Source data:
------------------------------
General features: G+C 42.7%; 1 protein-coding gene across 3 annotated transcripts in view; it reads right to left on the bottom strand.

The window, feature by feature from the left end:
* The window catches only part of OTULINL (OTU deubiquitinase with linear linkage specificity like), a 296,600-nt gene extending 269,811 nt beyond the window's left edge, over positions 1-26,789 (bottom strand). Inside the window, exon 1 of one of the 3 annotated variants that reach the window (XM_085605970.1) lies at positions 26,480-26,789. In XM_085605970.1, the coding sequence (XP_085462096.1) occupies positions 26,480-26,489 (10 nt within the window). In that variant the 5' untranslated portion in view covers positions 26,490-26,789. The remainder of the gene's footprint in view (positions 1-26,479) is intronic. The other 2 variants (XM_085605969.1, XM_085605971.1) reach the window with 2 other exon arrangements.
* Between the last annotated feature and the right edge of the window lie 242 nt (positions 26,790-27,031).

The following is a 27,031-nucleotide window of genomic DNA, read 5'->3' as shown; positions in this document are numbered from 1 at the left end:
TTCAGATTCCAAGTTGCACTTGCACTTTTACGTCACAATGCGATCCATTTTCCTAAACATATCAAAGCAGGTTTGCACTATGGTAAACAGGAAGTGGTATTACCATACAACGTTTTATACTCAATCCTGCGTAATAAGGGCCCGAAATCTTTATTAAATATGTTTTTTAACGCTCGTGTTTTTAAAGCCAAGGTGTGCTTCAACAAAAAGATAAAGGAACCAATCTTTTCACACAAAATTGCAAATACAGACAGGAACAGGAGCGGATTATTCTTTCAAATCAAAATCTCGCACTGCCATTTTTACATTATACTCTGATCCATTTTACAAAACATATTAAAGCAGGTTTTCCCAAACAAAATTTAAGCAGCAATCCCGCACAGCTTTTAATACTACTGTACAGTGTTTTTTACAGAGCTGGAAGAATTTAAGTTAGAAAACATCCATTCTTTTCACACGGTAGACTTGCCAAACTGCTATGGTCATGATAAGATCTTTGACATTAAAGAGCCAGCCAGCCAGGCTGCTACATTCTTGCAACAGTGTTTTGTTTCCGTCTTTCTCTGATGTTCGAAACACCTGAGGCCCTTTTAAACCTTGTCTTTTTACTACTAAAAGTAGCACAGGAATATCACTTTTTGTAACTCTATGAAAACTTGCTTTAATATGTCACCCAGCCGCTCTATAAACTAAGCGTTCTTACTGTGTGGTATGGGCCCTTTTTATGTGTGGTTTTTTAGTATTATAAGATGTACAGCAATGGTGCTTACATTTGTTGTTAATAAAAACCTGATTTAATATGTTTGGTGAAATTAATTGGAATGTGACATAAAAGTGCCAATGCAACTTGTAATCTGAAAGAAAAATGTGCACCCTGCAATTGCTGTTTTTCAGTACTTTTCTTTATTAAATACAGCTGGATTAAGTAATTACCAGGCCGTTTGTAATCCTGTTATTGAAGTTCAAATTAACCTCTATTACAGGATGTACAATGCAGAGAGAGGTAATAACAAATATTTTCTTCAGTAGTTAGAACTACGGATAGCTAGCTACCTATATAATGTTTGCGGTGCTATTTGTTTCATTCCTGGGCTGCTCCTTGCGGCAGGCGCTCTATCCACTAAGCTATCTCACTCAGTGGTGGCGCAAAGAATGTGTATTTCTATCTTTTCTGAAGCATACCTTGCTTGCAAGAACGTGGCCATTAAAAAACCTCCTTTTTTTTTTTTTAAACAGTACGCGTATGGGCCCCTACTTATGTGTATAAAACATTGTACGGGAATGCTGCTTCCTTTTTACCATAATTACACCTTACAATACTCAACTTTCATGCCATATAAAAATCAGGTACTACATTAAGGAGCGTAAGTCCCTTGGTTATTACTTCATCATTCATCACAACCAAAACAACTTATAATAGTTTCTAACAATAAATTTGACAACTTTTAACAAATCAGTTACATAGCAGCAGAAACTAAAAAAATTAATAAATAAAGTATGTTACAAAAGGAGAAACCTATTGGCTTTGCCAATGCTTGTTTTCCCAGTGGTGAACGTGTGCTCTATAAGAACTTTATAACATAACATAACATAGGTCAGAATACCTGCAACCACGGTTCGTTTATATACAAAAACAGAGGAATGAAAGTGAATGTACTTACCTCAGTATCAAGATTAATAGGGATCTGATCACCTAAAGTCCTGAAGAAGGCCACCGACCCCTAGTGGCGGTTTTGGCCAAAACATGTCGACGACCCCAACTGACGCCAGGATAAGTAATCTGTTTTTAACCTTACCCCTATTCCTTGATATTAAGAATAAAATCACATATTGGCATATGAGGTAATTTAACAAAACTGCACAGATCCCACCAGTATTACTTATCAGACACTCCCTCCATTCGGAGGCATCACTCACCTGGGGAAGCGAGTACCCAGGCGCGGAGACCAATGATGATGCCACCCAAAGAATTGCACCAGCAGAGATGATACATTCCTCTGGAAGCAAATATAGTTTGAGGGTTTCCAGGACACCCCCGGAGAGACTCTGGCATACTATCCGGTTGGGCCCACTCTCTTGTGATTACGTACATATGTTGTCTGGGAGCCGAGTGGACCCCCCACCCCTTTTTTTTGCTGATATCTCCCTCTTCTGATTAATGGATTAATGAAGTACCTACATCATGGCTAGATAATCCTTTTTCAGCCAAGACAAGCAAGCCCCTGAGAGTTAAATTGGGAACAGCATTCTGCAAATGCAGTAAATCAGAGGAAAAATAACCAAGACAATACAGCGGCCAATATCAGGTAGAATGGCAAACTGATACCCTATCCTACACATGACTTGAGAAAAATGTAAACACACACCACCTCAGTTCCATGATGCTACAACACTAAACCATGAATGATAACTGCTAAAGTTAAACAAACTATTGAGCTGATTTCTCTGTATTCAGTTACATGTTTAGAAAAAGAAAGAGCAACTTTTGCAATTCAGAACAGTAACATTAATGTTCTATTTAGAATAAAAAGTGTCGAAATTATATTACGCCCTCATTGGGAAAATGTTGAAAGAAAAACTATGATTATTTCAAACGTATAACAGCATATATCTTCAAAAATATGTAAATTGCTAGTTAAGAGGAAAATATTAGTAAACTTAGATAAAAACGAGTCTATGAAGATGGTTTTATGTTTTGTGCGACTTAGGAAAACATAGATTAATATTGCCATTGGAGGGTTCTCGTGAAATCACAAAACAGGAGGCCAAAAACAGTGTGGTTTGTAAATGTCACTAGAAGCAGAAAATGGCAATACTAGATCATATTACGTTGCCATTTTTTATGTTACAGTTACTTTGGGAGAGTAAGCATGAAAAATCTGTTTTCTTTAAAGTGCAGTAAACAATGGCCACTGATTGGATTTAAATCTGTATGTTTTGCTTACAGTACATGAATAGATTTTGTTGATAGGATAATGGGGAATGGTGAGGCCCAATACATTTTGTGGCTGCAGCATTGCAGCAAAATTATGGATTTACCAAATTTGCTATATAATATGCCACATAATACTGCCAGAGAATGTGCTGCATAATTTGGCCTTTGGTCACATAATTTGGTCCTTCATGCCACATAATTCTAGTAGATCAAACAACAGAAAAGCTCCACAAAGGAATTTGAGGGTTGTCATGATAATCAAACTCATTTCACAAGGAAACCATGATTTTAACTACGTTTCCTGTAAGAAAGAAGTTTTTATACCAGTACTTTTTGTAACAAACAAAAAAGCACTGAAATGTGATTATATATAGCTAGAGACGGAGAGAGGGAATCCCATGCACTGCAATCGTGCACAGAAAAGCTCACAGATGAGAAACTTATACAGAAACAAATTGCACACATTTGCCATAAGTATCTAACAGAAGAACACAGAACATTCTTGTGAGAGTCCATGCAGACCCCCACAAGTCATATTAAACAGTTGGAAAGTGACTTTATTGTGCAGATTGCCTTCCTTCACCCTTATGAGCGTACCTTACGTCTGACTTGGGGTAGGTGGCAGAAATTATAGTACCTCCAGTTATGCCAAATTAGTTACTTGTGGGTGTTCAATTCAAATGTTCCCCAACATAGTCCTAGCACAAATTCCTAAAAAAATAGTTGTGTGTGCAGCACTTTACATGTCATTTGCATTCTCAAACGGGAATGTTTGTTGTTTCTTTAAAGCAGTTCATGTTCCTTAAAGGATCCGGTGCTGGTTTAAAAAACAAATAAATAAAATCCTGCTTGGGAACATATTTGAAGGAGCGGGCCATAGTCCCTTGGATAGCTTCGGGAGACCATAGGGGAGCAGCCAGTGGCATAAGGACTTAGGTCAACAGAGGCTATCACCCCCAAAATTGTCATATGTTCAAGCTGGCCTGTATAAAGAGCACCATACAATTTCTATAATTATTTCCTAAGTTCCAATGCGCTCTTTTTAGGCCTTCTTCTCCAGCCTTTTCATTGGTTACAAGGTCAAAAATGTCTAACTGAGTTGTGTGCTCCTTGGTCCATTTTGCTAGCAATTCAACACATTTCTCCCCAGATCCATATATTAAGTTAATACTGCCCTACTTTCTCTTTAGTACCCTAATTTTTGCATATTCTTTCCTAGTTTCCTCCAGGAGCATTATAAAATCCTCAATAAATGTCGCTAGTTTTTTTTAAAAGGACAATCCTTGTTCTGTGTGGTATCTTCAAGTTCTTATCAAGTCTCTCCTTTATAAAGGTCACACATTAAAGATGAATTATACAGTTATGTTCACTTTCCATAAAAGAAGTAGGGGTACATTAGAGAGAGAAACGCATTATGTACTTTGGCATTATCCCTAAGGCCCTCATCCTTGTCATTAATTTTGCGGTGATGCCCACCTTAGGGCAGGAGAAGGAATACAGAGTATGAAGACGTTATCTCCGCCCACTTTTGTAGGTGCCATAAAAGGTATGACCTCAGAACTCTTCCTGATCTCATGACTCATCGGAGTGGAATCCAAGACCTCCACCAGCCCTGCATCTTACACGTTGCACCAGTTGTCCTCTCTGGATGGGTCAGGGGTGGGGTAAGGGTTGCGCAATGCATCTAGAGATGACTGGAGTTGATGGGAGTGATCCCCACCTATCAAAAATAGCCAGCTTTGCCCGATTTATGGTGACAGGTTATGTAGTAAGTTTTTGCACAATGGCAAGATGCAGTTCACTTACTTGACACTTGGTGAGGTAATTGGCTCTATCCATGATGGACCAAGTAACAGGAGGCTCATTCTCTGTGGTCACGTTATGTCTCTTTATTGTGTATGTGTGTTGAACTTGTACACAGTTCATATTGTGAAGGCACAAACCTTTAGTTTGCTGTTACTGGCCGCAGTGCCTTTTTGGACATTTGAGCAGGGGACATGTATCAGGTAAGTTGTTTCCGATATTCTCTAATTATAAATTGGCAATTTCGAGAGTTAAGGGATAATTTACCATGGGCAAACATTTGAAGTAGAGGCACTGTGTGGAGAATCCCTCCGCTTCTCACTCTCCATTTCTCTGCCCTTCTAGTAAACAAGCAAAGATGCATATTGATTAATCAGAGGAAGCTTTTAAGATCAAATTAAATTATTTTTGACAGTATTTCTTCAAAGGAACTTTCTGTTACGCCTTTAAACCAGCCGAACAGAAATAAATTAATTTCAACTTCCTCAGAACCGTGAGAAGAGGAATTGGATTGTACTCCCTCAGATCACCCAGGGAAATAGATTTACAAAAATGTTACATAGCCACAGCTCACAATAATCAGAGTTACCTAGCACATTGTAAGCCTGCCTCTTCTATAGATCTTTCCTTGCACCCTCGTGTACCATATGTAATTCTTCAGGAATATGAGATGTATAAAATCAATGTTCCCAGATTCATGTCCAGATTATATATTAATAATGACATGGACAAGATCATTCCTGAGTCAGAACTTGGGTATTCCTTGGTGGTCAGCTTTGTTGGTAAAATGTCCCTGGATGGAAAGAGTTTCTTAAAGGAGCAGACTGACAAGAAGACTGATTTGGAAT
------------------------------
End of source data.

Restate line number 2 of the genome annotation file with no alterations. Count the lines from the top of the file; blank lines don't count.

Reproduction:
The window, feature by feature from the left end: